“The young ladies enjoy playing together so much that they’ll bring tons of musical fun to Irish Fest again this year,” officials said.
◆ May 27 and 28 will include the Makem & Spain Brothers, an internationally known band that keeps the music alive and defines where Irish folk music is going. A host of various instruments and five male vocals using precise three-part harmonies blend perfectly for what can only be described as a wall of sound. Their talent and enthusiasm draw in fans who have never experienced the joy of folk music.
This band of brothers has played before millions of people in the United States, the Caribbean and Ireland. Along the way they were highlighted in national PBS specials and on popular Irish talk shows. The Makem Brothers, from north of Dublin in County Louth, continue an Irish musical dynasty begun by their grandmother Sarah Makem and their famous father, Tommy Makem. The Spain Brothers also learned Irish songs at their father’s knee.
When the Makems met the Spains, the brothers realized the powerful synergy of their combined talents. There are bands traveling down uncharted roads trying their best to keep the music alive, but there is only one Makem & Spain Brothers.
◆ A blend of rock, pop and Celtic, the Killdares bridge the gap between traditional and cutting edge. The Killdares have gone from local pub performers to world-class musicians who create and perform a new version of hard-driving, alternative Celtic rock.
The band shares stages with national and international artists and is one of the hottest bands in music, Celtic or otherwise. Expanding the definition of “Celtic,” the band uses fire-driven fiddle, bagpipes and a wail of electric guitar, bass and drums to create brilliant arrangements of traditional tunes and original compositions.
Even die-hard fans of purely traditional Celtic music have embraced the band’s powerful sound. In 2010, the Killdares released “Up Against the Lights,” a three-disc package (two audio CDs and one DVD) of the group’s energetic and entertaining live show at the historic Granada Theater in Dallas.
◆ Streams of Whiskey is a New York City-based band playing the music of Shane MacGowan, the Pogues and the Popes. In this regard, it makes Streams of Whiskey unique because the formula is to take MacGowan’s and the Popes’ songs and play them in the style of the Pogues.
The problem with most cover bands is the group concentrates on just one artist until it becomes a soulless imitation of that artist. But not so with Streams of Whiskey, which will perform on May 26 and 27. “You’ll never get the feeling that you were listening to a cover band,” officials said. “They actually own their renditions of the songs, which is rare for a cover band. ... They love what they do, and it shows.”
◆ Appearing May 28, Chicago rock and pop band 7th Heaven is one of the busiest indie bands in the world and touring the United States throughout 2012. Charting No. 1 in the Midwest region on the Billboard charts in September 2011, the group has had a great couple of years.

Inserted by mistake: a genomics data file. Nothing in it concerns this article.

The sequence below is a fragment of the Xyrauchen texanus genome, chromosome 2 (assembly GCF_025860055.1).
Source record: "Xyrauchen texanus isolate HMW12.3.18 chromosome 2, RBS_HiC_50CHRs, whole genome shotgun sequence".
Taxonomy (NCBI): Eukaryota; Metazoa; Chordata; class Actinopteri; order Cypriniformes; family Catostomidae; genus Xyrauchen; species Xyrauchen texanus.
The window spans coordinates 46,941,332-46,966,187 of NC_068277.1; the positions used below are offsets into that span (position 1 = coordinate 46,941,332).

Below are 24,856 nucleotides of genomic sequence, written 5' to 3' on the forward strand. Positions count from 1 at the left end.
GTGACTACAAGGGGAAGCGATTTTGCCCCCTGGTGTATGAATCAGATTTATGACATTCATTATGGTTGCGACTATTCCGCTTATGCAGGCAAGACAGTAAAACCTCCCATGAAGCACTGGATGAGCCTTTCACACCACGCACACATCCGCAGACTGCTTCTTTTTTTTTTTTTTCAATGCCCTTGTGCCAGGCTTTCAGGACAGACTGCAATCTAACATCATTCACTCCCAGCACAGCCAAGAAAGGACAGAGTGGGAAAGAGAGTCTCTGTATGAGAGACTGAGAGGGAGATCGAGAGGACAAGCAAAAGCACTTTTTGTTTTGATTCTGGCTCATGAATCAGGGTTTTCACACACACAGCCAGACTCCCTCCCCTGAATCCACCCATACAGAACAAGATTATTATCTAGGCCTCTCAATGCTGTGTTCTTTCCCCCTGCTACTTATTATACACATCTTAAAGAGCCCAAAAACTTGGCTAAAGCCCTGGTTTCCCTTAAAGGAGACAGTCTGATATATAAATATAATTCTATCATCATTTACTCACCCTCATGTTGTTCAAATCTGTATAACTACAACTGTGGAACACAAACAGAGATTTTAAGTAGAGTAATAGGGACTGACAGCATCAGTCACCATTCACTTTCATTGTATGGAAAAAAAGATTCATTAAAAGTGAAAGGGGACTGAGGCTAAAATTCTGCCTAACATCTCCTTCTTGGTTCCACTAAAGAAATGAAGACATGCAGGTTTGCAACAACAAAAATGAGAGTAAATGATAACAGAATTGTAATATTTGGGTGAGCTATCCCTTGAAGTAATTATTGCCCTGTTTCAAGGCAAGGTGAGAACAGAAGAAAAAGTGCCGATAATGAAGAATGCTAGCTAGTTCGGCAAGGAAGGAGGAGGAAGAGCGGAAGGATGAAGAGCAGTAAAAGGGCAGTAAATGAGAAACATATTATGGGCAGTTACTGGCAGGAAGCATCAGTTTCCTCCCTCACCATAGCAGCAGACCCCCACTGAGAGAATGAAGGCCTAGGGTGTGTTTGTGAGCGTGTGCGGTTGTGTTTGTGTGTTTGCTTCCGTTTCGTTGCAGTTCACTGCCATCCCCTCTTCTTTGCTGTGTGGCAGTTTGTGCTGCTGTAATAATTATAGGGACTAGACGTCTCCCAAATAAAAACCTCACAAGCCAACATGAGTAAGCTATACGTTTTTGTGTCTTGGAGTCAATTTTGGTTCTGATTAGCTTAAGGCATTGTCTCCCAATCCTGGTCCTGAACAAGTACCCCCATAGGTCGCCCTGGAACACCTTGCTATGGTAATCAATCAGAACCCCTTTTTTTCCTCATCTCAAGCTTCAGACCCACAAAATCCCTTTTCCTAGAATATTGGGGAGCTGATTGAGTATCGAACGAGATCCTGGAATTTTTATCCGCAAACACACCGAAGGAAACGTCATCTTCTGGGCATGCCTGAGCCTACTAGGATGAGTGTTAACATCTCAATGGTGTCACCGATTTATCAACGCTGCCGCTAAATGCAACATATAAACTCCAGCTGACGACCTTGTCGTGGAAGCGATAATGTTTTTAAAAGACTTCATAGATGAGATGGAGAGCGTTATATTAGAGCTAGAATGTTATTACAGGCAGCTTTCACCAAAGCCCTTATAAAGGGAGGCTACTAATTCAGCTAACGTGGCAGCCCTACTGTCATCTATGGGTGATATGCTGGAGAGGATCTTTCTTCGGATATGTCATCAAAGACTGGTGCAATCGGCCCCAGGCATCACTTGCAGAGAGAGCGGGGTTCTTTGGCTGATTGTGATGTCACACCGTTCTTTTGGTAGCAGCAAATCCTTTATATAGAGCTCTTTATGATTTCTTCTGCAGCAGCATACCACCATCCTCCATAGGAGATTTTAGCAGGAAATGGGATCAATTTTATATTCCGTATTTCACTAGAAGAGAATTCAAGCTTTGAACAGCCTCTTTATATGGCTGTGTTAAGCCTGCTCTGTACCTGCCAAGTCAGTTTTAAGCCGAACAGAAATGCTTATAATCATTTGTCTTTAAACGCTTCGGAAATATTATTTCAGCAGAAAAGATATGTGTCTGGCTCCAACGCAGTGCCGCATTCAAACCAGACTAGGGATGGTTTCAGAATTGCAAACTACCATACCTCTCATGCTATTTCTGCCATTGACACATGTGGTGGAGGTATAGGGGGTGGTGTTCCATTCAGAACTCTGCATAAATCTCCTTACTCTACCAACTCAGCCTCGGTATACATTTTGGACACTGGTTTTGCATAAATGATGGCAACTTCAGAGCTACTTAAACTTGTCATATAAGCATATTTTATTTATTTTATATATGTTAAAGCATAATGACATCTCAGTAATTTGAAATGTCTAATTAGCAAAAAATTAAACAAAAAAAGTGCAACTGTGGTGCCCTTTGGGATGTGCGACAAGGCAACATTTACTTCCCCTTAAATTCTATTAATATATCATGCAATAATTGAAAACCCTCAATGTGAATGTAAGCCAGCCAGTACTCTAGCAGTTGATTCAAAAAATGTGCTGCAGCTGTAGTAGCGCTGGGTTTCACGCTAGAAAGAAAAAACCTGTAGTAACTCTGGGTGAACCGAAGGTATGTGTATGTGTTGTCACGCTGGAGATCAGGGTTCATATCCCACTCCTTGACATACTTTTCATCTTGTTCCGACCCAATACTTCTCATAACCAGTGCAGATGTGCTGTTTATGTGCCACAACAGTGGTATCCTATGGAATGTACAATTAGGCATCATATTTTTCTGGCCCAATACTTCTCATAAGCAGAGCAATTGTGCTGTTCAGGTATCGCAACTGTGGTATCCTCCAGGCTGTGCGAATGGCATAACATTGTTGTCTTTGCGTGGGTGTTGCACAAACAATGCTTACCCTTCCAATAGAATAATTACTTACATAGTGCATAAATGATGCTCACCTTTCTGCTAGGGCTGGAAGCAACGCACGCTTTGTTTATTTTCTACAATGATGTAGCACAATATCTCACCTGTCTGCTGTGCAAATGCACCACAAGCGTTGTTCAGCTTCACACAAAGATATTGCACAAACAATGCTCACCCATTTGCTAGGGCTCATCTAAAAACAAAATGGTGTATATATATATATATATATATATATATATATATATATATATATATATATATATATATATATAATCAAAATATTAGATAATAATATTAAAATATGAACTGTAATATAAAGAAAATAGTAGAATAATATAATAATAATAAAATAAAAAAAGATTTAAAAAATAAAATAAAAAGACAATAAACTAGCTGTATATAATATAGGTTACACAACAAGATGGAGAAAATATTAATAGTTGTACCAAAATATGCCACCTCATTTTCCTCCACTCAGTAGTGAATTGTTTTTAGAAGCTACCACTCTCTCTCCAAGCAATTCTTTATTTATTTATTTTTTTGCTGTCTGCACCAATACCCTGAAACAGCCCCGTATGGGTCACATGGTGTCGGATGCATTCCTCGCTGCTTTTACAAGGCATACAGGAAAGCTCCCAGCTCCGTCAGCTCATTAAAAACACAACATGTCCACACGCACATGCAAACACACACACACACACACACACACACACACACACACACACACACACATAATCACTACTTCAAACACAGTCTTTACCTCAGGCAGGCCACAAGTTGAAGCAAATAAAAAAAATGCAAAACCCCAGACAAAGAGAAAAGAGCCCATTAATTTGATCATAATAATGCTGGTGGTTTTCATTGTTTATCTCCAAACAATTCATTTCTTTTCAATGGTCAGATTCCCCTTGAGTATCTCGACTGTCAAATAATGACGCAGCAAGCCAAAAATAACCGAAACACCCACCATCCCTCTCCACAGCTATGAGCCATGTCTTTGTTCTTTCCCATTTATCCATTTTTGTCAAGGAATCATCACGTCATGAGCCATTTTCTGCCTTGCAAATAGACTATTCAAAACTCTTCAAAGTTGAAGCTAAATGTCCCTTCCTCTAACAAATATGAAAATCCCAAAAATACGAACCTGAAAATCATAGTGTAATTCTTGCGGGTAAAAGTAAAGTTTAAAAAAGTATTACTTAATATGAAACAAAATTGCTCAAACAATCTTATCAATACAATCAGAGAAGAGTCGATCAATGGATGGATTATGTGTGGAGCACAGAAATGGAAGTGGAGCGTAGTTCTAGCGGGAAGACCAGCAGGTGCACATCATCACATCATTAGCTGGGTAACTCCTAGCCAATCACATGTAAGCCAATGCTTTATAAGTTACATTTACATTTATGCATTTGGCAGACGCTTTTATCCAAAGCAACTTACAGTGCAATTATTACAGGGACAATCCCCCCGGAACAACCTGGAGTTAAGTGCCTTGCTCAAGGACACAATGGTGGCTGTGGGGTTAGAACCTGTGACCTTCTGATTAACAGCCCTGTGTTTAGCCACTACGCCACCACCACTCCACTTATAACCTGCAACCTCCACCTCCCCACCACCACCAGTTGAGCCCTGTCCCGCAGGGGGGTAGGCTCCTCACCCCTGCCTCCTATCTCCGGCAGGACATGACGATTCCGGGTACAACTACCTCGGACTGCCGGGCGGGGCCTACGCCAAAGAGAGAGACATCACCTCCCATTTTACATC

The band charted two releases in 2010; performed at Soldier Field with Bon Jovi; received coverage on TV’s ABC, NBC, FOX and WGN, and charted the hit “Better This Way” at No. 2 among Chicago radio stations. The band’s high-energy live shows have received worldwide press coverage from USA Today, SouthtownStar sister newspaper the Chicago Sun-Times and other publication. The group also has been featured on commercials and film soundtracks.
◆ On May 25 the talented and creative Nashville, Tenn. musicians Dirt Drifters will entertain with a country-rock, funky honky-tonk sound that will keep fans stompin’. Road-tested and club-polished, this is a band with a sound that has been forged on a thousand club stages.
Dirt Drifters bring a resume baked in country, rock, funk and rhythm and blues — all set in a gritty, lyrical roadhouse country sound that pleases the heart and the dance floor. Brothers Matt and Ryan Fleener grew up in Oklahoma and moved to Nashville to pursue music.
After five years they met up with the musicians who would form the Dirt Drifters. From there the band has made it a point to never drift from its blue-collar working-man personality. The result is top-shelf vintage honky-tonk sound that’s sure to please Irish Fest crowds.
◆ Other acts booked for Irish Fest include Blackstairs Rebel (County Wexford), Chicago Reel, Gerry Carney (County Mayo), Paddy Homan & Friends (County Cork), Red Rebel County, Eddie Gallagher (County Donegal), Kathleen Keane & Friends, Larkin and Moran Brothers, Tommy Goodwin & Sharon (County Kerry), Crossroads Ceili Band, the Mairtin de Cogain Project (County Cork), Sean and Charlie, Bernie Glim and Country Roads, the Lounge Puppets, the Irish Musicians, Gerard Haughey & Sean O’Donnell, Mulligan Stew, Murphy Roche Irish Music Club, the Irish Music School of Chicago, Shannon Rovers Irish Pipe Band, and Bagpipes & Drums of the Emerald Society.